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Top Things to Know About Residential Solar Financing

Solar power will provide you with low electricity bills for decades, but it poses one major challenge: how do you get the cash to buy it?


The cost of a decent-sized (6.6kW), good-quality home solar power system typically costs you many dollars. 


It makes sense to finance your solar system or buy it on credit.


Despite our desire to have tiny power bills, we are also very careful not to get into debt. Interest on debt increases our living expenses.


To find the most favorable deal, you need to shop around for not only the solar panel system but also for the financing. Your solar deal will determine whether the system saves you money or costs you.


Here are a few Residential Solar Financing methods for financing solar power systems:

Green Loans

Customers who purchase environmentally friendly products, such as solar panels, batteries, and hot water systems, can apply for green loans. There is generally less interest on green loans and fewer fees than on personal loans, but be sure to read the fine print.  


A green loan is widely considered one of the best options if you cannot afford to pay cash upfront.


Generally, green loans come with some pretty strict eligibility requirements. Loans from some institutions are only available to borrowers with good credit scores and approved solar products.

Loans for Solar Energy at No Interest

Despite interest-free loans, suppliers and installers typically increase quoted system prices by 15% to 25% to cover the finance company’s merchant fees. The result of interest-free loans is that customers will often pay considerably more when they don’t pay interest.


The approval rates of no-interest solar financiers are generally much higher than those of average lenders. Poor credit may preclude you from getting a low-cost green or personal loan, so you may only be able to get an interest-free loan.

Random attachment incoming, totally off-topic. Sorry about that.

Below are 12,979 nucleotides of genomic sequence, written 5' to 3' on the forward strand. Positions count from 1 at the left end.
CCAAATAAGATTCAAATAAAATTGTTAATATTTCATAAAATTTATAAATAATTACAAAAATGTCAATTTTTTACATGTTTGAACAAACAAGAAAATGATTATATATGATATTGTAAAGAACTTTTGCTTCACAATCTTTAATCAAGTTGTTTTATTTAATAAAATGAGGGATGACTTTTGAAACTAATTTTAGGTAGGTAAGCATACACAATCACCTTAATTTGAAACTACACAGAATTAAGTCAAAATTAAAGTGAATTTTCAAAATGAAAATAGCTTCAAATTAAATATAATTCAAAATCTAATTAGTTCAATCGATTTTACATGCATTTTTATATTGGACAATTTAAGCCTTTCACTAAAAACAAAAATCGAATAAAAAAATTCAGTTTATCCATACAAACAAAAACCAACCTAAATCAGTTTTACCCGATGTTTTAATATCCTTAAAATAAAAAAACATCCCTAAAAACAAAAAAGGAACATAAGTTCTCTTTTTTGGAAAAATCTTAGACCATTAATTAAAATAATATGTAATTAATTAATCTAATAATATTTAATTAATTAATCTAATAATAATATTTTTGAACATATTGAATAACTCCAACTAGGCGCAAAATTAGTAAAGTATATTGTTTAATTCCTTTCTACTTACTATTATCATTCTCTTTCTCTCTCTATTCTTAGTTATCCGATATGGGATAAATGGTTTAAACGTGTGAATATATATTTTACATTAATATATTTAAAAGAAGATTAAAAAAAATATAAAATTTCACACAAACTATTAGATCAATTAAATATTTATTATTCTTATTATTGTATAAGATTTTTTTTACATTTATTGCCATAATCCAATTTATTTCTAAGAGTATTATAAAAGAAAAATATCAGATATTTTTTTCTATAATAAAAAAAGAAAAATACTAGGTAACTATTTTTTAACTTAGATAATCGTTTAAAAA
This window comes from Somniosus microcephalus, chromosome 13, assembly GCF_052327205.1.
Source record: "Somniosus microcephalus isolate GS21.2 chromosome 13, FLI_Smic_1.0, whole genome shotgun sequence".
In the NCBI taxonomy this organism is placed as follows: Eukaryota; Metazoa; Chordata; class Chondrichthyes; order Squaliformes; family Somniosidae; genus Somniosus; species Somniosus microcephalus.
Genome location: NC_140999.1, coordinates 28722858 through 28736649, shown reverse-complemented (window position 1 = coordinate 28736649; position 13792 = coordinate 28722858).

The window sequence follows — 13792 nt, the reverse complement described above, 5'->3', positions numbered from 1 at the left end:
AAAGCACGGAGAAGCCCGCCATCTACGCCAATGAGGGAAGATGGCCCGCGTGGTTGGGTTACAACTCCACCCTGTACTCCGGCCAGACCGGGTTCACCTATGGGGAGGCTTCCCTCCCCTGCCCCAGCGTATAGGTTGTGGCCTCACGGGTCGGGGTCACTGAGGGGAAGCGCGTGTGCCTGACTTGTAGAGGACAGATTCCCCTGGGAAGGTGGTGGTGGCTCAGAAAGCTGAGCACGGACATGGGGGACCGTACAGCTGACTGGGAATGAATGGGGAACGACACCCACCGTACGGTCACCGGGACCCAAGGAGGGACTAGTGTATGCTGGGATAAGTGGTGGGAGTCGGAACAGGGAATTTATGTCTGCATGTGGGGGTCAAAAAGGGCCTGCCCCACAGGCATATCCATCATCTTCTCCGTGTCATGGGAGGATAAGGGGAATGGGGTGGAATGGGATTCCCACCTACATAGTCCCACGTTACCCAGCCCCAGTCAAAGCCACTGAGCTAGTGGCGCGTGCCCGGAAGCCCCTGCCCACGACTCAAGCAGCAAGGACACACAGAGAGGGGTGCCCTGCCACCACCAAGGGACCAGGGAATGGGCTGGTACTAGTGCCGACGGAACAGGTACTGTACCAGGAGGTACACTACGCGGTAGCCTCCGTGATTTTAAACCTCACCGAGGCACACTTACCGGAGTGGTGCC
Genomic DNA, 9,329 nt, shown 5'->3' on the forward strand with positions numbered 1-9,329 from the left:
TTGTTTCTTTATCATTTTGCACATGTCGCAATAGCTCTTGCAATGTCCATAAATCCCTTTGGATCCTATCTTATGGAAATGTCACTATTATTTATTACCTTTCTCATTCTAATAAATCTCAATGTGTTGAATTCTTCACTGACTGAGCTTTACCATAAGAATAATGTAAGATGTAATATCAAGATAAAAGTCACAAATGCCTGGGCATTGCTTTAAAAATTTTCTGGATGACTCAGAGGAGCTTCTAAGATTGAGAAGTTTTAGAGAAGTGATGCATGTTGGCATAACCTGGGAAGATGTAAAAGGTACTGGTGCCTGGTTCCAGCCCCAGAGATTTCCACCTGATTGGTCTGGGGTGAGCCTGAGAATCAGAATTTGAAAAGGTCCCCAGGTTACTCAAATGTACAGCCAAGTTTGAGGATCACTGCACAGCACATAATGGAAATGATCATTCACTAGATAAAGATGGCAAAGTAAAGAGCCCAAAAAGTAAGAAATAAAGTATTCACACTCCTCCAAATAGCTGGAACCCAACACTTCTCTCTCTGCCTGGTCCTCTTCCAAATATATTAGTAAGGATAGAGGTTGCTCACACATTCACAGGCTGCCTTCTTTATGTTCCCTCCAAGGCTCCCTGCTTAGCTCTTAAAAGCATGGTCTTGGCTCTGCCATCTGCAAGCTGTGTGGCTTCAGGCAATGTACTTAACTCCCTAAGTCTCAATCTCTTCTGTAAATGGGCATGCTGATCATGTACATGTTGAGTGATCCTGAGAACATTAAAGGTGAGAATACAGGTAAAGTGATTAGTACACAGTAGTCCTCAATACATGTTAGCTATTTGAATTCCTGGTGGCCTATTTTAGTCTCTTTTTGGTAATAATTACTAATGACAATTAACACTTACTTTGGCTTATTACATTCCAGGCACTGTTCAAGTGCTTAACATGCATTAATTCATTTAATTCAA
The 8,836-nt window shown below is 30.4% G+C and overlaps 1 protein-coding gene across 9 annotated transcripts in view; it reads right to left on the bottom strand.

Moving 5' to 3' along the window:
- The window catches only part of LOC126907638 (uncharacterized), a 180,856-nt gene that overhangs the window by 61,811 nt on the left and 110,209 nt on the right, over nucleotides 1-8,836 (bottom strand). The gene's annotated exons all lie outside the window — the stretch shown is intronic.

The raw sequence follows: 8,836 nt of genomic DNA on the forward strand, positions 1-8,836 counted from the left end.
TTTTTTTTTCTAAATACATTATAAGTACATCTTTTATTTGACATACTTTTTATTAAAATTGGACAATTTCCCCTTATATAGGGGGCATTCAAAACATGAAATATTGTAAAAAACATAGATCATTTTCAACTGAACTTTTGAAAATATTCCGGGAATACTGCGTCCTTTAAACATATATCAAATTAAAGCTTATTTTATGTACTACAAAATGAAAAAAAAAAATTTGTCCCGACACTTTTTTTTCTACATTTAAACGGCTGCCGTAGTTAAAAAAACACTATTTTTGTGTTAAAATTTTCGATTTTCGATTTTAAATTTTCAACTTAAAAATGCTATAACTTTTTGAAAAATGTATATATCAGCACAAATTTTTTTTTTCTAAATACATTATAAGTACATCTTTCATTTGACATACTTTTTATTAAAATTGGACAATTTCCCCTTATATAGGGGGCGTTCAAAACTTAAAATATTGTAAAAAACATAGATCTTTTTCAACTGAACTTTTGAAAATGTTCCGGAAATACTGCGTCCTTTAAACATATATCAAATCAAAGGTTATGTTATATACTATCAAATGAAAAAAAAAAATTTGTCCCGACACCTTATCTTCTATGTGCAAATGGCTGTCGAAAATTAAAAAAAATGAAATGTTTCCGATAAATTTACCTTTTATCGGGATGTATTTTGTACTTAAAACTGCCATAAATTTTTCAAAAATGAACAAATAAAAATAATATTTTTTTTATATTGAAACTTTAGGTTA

Getting a Personal Loan

The safest and most reliable way to finance a solar system is to take out a personal loan. Depending on the purpose of your loan, some lenders may offer you a better deal if you shop around. 


Optimistic people may benefit from a higher interest rate, which could entice them to pay off their loans sooner. The approval process for a personal loan is also quicker than for a green loan.

Invest in Solar Power

With mortgage rates at historic lows, a solar system can be financed by borrowing more against your home. A mortgage takes a long time to pay off, and adding more debt could leave you paying more for solar over the loan’s term. 


If you plan to pay off solar this way, you should seek independent financial advice or have a good understanding of your finances before making a decision.

Leasing Solar Panels

In this case, you lease the system from the leasing company until the balance is fully paid over the term of the lease agreement.


Leasing solar panels differ from borrowing them in that you don’t own them until they’re paid off.


The panels cannot be easily removed and reused if you relocate, so you’ll have to pay the outstanding balance and take ownership of the system.


In most cases, solar leasing is advertised as having low monthly payments compared to the savings you’d make with renewable energy. 


While it’s an appealing proposition, customers should keep an eye on the interest rate. Occasionally, solar leases have high-interest rates, which can hurt your pocketbook in the long run.

Arrangements for the Purchase of Solar Energy

An operator installs solar panels on your roof free of cost as part of a solar power purchase arrangement (PPA). As a result, the operator retains ownership of the solar panels, and you buy solar power from these panels at a lower rate.


When solar PPAs first emerged, they generated a lot of excitement, however, they have since been found to have some critical issues. Having said that, the biggest problem is that PPA only works if you can use or store all the solar power. A feed-in tariff is paid if solar power isn’t used immediately. Solar power costs 18c/kWh, but if your feed-in tariff is 10c/kWh, you’re essentially losing 8c/kWh.

Solar Financing: What's the smart way to go?

The most appropriate way to finance solar will depend on your circumstances, and it’s ultimately up to you to decide. Low-interest green loans are a suitable alternative to personal loans.


There are no guarantees that solar will save you money, but it can be a wise investment. A poor credit score might not make it worthwhile to risk a substandard loan deal to get financing. 

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